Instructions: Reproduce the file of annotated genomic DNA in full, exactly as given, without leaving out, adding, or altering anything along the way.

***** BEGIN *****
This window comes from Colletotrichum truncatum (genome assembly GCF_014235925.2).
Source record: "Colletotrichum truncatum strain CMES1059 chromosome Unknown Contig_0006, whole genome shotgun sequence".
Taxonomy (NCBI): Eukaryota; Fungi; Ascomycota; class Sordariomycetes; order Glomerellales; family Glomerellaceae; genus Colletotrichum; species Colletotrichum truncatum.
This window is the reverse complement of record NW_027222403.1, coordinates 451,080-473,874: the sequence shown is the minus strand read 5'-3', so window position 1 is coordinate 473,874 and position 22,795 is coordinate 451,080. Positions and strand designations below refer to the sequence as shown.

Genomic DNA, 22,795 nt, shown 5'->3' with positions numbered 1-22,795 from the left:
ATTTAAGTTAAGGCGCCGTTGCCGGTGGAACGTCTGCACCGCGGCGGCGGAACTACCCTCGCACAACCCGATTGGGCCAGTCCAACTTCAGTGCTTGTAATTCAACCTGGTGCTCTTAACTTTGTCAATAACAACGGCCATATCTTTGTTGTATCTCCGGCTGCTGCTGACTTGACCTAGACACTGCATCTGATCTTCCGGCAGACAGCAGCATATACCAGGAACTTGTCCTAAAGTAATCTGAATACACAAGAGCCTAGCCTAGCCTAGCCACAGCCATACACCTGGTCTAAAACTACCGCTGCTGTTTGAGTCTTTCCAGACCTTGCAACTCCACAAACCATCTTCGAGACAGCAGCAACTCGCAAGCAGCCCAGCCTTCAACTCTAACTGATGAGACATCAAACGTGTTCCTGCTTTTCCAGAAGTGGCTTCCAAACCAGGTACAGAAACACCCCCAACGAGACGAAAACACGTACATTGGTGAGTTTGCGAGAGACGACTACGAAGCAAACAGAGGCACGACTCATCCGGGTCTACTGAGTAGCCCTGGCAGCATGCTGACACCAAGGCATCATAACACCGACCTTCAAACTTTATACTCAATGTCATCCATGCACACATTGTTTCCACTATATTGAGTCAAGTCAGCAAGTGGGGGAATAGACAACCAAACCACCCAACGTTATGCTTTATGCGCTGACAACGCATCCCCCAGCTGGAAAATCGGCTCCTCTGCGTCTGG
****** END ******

This window comes from Colletotrichum truncatum (genome assembly GCF_014235925.2).
Source record: "Colletotrichum truncatum strain CMES1059 chromosome Unknown Contig_0006, whole genome shotgun sequence".
Taxonomy (NCBI): Eukaryota; Fungi; Ascomycota; class Sordariomycetes; order Glomerellales; family Glomerellaceae; genus Colletotrichum; species Colletotrichum truncatum.
This window is the reverse complement of record NW_027222403.1, coordinates 451,080-473,874: the sequence shown is the minus strand read 5'-3', so window position 1 is coordinate 473,874 and position 22,795 is coordinate 451,080. Positions and strand designations below refer to the sequence as shown.

Genomic DNA, 22,795 nt, shown 5'->3' with positions numbered 1-22,795 from the left:
ATTTAAGTTAAGGCGCCGTTGCCGGTGGAACGTCTGCACCGCGGCGGCGGAACTACCCTCGCACAACCCGATTGGGCCAGTCCAACTTCAGTGCTTGTAATTCAACCTGGTGCTCTTAACTTTGTCAATAACAACGGCCATATCTTTGTTGTATCTCCGGCTGCTGCTGACTTGACCTAGACACTGCATCTGATCTTCCGGCAGACAGCAGCATATACCAGGAACTTGTCCTAAAGTAATCTGAATACACAAGAGCCTAGCCTAGCCTAGCCACAGCCATACACCTGGTCTAAAACTACCGCTGCTGTTTGAGTCTTTCCAGACCTTGCAACTCCACAAACCATCTTCGAGACAGCAGCAACTCGCAAGCAGCCCAGCCTTCAACTCTAACTGATGAGACATCAAACGTGTTCCTGCTTTTCCAGAAGTGGCTTCCAAACCAGGTACAGAAACACCCCCAACGAGACGAAAACACGTACATTGGTGAGTTTGCGAGAGACGACTACGAAGCAAACAGAGGCACGACTCATCCGGGTCTACTGAGTAGCCCTGGCAGCATGCTGACACCAAGGCATCATAACACCGACCTTCAAACTTTATACTCAATGTCATCCATGCACACATTGTTTCCACTATATTGAGTCAAGTCAGCAAGTGGGGGAATAGACAACCAAACCACCCAACGTTATGCTTTATGCGCTGACAACGCATCCCCCAGCTGGAAAATCGGCTCCTCTGCGTCTGG